Essay on Role of Women

This essay has a total of 895 words and 4 pages.

Role of Women

Different authors have different approaches to the same issue. In this paper I will
contrast and compare how the authors Alexis De Tocqueville, Holly Dover, and Christina
Hoff Sommers, tackle the myth of the role of women in society and what the role of women
should be according to them. De Tocqueville

De Tocqueville was a French aristocrat who came to America to study the American penal
system. Coming from a European society he was struck by the way Americans understood the
equality of the sexes. He published his book Democracy in America in 1835, which is from
where our excerpt came from.

De Tocqueville seems very impressed with the fact that American women are capable of
performing the same duties as men but do not choose to because they rather maintain their
natural place in society. American women are just as capable as men in understanding
politics and other important affairs, but choose not to occupy themselves with such
matter, so they spend more time in preserving their natural beauty and their natural place
in society without being forced to. He also seems pleased by the fact that the women take
pride in "bending themselves to the yoke".

He seems to be very content with American men as well who, unlike European men, do not
flatter their women constantly and boast themselves to be women's slaves but instead, show
the appreciation of their women through their actions. European men on the other hand are
all talk. De Tocquville says in his closing argument that even though American women are
extremely dependent on the men, he has never seen any women occupy a loftier position. He
attributes America's superiority to the superiority of her women.

Another way of looking at the roles we assume in society is that they are "socially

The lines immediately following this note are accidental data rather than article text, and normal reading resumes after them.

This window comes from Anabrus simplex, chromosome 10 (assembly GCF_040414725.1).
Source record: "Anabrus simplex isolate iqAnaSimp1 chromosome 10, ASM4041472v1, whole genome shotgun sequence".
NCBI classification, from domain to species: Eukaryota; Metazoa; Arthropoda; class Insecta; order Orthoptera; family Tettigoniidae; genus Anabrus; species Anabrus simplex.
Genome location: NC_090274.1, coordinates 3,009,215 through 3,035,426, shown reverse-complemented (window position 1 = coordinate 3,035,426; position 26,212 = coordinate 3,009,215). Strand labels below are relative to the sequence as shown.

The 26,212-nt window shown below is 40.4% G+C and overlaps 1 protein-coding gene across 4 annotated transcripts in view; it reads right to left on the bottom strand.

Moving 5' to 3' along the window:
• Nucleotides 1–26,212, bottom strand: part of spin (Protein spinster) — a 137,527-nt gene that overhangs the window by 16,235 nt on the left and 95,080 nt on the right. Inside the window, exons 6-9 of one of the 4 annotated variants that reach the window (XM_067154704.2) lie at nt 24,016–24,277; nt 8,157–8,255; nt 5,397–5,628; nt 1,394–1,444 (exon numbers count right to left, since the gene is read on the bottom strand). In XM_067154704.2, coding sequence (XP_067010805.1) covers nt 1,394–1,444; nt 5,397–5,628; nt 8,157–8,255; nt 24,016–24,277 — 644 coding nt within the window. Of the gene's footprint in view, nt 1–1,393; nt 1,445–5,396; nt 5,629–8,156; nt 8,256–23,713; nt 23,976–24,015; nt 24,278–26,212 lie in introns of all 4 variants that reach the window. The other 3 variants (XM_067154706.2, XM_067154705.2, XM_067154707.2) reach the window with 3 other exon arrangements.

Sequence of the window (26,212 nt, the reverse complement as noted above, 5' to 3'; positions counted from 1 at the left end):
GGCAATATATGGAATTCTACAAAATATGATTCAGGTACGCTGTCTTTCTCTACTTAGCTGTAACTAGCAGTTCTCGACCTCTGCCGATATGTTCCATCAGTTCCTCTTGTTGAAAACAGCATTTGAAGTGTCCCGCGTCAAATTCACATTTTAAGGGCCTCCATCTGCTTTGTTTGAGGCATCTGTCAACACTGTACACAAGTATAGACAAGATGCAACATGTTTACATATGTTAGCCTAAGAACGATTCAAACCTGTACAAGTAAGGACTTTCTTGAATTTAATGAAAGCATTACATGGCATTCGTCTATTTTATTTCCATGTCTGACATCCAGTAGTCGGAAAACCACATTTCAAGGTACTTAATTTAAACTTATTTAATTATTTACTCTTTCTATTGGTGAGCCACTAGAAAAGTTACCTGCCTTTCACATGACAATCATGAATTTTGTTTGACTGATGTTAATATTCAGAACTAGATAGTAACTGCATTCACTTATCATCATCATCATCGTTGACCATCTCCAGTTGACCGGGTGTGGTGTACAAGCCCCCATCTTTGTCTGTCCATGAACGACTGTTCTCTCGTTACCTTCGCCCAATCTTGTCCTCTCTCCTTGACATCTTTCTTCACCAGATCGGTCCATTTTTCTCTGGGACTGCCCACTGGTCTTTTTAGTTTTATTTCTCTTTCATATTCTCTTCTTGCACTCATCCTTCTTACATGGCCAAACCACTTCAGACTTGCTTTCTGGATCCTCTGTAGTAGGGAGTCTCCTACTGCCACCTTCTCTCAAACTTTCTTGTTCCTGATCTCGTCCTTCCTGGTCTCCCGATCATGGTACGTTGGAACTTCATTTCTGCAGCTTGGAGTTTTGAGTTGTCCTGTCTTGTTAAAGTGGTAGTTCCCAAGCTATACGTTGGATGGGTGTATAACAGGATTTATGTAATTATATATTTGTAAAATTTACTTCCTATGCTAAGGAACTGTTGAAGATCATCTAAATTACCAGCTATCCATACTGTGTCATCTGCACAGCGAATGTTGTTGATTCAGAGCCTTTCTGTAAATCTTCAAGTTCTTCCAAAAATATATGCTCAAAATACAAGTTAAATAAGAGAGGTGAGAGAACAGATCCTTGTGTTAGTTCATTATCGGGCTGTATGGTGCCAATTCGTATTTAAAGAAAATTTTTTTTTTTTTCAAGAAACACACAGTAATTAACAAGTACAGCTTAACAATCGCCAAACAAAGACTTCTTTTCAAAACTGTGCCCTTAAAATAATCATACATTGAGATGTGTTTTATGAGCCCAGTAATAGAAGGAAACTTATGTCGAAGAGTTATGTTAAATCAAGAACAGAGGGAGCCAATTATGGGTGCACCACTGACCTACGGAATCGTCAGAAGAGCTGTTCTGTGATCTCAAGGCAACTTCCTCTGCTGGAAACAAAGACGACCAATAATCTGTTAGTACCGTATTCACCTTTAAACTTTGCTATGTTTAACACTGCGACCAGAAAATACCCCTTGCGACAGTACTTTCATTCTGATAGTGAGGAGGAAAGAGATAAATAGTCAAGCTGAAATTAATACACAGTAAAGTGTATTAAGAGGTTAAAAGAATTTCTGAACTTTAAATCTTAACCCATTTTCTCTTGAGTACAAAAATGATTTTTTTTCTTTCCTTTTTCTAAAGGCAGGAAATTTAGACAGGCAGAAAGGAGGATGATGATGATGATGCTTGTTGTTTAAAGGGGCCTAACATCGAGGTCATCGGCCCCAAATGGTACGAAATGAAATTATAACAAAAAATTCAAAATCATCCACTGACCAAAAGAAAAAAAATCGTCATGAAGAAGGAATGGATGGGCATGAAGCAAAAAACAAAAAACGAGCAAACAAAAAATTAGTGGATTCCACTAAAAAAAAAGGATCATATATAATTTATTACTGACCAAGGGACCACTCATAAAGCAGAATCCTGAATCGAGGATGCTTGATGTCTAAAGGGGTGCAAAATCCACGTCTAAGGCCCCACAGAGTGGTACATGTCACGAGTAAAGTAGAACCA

constructed". Holly Devor brings this view to our attention in an essay. Being a professor
of sociology at the University of Victoria in British Columbia, she is an expert in the
field. She uses a more scientific approach, as compared to De Tocquville, to the argument
about the role of men and women in society. She believes that we learn how to live our
lives according to our gender at a very young age. According to research, by the age of
five years old, children may be able to accurately recognize their own gender and the
genders of the people around them; however, they will often do that on the basis of role
information, such as hairstyle and clothing, rather than physical attributes such as
genitals.

So by the time we are five years old, we already have an idea of the role we are to fill
in our society according to our gender simply by observing the older individuals around
us. Therefore our place in society is decided not by us, but rather by the culture we are
grown in. Thus the explanation that so many women accept the role they are given is
simple, they are brainwashed indirectly since childhood. Because individuals who excel in
activities normally attributed to the opposite sex are scorned upon, feminists should not
blame these women for accepting their roles but rather the society they grow up in.
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